One way to "solve" this problem would have been to pick a different mountain - one that was equidistant to us both:  Our respective "spot" sizes would have been similar in that case!  The reason why we did not do this was mentioned before:  We simply chose the mountain that both of us could conveniently see from our back yards!  Another possibility would be to modify the receivers and transmitters to modify their respective beamwidths to match the specific situation - but that requires a bit more planning - not to mention flexibility of the optical gear - and our gear wasn't designed for that.

The "Aspect" of the mountain:

As can be seen from the top picture in Figure 1, Ron could see only the top portion of the Grandeur Peak mass from his location while I could see pretty much all of it.  It is possible that if he were to choose a different location where he could see more of the upper portion, we might have experienced better signals.  Also, it might have been possible that if he'd aimed at the lower portion that both of us could see, that, too, might have also yielded better results!  At some point, we hope to try this again and find out!

Using Spectran:

As has been mentioned, we used the Spectran program, useful utility written, in part, by Alberto, I2PHD.  This program includes not only the spectrum and waterfall displays, but other features such as audio bandpass and notch filters, noise reduction, and the capability of manually and automatically capturing screen displays.

One thing that Ron noted immediately was that the 120 Hz harmonics of the received light were "off" frequency, according to the display.  This was a result of either inaccuracies of the sampling rate of the sound card in the computer that he was using, or some operating-system induced offsets caused by internal sample-rate conversion.  Using the measured-versus-actual frequencies of the 120 Hz harmonics, he was quickly able to determine a "correction factor" to determine at what frequency our 262-ish Hz tone would appear - and this is why his tone frequency is "off" in Figures 2 and 3.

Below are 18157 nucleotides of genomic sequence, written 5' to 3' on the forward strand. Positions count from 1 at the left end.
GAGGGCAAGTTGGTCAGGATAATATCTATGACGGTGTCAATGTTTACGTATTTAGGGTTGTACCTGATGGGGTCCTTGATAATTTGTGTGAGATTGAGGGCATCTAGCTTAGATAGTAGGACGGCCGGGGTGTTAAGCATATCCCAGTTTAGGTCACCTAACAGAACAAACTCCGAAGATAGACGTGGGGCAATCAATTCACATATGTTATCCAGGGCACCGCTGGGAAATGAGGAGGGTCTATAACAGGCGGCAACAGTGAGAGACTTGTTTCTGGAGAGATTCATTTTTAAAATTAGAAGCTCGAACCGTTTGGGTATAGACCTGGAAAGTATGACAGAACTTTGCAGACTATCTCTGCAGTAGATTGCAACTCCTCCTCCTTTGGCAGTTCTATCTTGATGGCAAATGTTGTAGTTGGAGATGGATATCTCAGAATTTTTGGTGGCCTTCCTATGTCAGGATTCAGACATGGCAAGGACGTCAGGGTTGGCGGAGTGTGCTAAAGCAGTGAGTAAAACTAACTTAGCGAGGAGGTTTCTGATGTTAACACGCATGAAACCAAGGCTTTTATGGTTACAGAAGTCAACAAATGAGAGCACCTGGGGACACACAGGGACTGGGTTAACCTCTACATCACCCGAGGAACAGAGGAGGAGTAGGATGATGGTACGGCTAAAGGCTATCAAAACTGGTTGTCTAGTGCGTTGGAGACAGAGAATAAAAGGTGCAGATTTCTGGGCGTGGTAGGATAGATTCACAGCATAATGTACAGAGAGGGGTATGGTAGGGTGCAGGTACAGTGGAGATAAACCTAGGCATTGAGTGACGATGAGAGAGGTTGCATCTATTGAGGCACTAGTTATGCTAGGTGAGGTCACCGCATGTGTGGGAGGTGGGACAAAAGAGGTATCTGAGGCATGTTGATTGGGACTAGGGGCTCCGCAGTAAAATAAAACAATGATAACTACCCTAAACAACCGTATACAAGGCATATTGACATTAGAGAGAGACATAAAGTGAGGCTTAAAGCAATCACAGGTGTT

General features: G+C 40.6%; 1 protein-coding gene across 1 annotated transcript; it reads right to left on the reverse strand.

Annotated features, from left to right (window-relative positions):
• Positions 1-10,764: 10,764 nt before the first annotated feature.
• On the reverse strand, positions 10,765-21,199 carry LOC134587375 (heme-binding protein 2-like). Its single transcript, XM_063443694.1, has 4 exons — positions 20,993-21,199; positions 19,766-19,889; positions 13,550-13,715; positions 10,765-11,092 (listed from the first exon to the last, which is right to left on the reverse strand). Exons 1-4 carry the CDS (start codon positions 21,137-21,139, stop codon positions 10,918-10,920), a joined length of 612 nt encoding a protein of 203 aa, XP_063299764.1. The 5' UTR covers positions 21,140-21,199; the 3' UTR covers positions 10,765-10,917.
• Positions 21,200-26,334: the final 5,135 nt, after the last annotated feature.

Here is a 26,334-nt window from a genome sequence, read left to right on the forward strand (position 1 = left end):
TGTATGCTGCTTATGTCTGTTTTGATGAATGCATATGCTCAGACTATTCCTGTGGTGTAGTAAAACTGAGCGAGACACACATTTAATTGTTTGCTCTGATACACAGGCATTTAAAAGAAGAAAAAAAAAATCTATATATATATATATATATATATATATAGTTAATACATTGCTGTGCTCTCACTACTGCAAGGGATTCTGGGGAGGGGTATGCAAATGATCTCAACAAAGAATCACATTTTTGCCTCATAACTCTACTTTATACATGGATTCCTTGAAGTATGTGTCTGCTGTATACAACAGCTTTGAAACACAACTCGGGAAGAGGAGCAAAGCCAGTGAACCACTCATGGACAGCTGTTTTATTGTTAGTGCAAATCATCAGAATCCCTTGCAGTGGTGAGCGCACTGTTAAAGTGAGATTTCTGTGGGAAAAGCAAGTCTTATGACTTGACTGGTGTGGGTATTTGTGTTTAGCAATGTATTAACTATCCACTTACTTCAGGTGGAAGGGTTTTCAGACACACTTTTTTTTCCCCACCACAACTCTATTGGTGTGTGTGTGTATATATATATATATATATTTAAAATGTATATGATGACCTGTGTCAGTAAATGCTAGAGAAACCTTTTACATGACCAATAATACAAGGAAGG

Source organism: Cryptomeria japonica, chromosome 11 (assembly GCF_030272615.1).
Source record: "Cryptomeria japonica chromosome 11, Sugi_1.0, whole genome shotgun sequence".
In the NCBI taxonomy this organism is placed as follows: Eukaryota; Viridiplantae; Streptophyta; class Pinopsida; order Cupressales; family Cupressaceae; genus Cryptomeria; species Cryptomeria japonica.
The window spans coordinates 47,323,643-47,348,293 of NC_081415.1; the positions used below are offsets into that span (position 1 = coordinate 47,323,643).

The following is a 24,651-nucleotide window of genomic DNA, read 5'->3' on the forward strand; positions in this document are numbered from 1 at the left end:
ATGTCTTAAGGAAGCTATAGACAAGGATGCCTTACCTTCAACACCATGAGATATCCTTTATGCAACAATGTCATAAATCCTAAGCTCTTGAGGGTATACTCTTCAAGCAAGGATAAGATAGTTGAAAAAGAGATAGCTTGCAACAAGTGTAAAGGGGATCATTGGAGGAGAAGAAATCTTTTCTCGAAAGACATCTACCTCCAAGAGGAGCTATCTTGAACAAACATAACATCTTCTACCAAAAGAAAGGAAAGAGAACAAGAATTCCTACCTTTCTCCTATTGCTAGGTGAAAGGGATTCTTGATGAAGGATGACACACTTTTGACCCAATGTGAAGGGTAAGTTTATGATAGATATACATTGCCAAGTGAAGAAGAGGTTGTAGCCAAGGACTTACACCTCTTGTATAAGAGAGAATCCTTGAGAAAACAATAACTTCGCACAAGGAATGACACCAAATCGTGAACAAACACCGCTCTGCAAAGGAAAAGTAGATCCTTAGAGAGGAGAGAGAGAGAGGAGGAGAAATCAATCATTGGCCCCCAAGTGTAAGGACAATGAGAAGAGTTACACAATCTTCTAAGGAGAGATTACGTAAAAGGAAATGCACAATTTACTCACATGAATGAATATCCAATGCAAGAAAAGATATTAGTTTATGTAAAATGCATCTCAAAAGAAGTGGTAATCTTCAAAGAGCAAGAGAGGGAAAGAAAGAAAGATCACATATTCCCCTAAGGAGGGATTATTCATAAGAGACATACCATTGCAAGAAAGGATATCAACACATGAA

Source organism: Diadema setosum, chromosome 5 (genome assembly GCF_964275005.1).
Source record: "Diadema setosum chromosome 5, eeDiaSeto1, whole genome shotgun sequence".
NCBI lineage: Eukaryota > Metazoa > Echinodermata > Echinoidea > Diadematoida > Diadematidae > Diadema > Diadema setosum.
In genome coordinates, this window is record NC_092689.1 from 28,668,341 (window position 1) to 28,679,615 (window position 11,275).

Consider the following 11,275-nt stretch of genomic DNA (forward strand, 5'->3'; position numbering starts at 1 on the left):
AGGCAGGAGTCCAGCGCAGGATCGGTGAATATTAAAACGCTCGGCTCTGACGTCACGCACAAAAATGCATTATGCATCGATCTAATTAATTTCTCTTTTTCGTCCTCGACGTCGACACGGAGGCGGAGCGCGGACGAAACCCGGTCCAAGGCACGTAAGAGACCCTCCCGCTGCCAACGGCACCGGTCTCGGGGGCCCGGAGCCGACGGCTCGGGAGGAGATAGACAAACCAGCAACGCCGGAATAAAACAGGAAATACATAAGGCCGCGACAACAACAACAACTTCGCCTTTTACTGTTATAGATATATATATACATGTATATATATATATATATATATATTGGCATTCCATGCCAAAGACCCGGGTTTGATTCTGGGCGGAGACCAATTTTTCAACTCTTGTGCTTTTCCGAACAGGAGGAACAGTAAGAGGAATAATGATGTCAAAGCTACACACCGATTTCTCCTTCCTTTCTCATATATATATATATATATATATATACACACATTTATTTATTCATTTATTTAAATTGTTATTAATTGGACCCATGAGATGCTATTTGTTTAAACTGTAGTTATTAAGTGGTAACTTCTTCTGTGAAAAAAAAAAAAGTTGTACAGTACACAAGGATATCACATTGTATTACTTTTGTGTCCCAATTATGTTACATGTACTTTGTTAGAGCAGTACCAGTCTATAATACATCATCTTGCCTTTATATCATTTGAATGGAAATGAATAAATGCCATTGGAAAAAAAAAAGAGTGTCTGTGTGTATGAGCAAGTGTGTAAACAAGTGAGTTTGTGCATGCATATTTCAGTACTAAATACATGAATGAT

Remember:  If you plan to use Spectran - or any other program - for precise frequency measurement, make sure that you measure a known-accurate frequency so that you can discover any offsets and correct for them!

Final comments:

This was, by no means, spectacular DX, nor did we really tried to optimize our results.  It was, simply, a fun experiment to do and it required almost no effort on our part to do this, aside from lugging gear just outside our houses!

I must confess, however, that Ron's hardship was the greater one:  While I set up my optical gear on my back deck, my audio cables easily reached into my housewhere I operated the computer from the inside - only needing to step outside briefly to make adjustments!  Ron, on the other hand, had to stay outside in the cold!

I'd like to thank those that helped, including:

- Ron, K7RJ, at the other end.
- Elaine, N7BDZ, Ron's better half, who took the photos at Ron's end.

Figure 4:
Top:  Ron, operating "Mountain Bounce" from his patio, with the optical transceiver pointed up toward Grandeur Peak.  (Photo by Elaine, N7BDZ)
Bottom:  Clint's setup on his back deck.  This photo was taken just after we finished for the evening - when a light rain started to fall across the valley
Click on an image for a larger version.
Ron, operating "Mountain Bounce" from his patio
Clint's optical setup on his back deck

Path statistics:
About the optical gear:

Equipment common to both sides of the QSO:

LED-based Optical transceiver used at Ron's end:

LED-based Optical transceiver used at Clint's end:

Return to the KA7OEI Optical communications Index page.

If you have questions or comments concerning the contents of this page, feel free to contact me using the information at this URL.

Keywords:  Lightbeam communications, light beam, lightbeam, laser beam, modulated light, optical communications, through-the-air optical communications, FSO communications, Free-Space Optical communications, LED communications, laser communications, LED, laser, light-emitting diode, lens, fresnel, fresnel lens, photodiode, photomultiplier, PMT, phototransistor, laser tube, laser diode, high power LED, luxeon, cree, phlatlight, lumileds, modulator, detector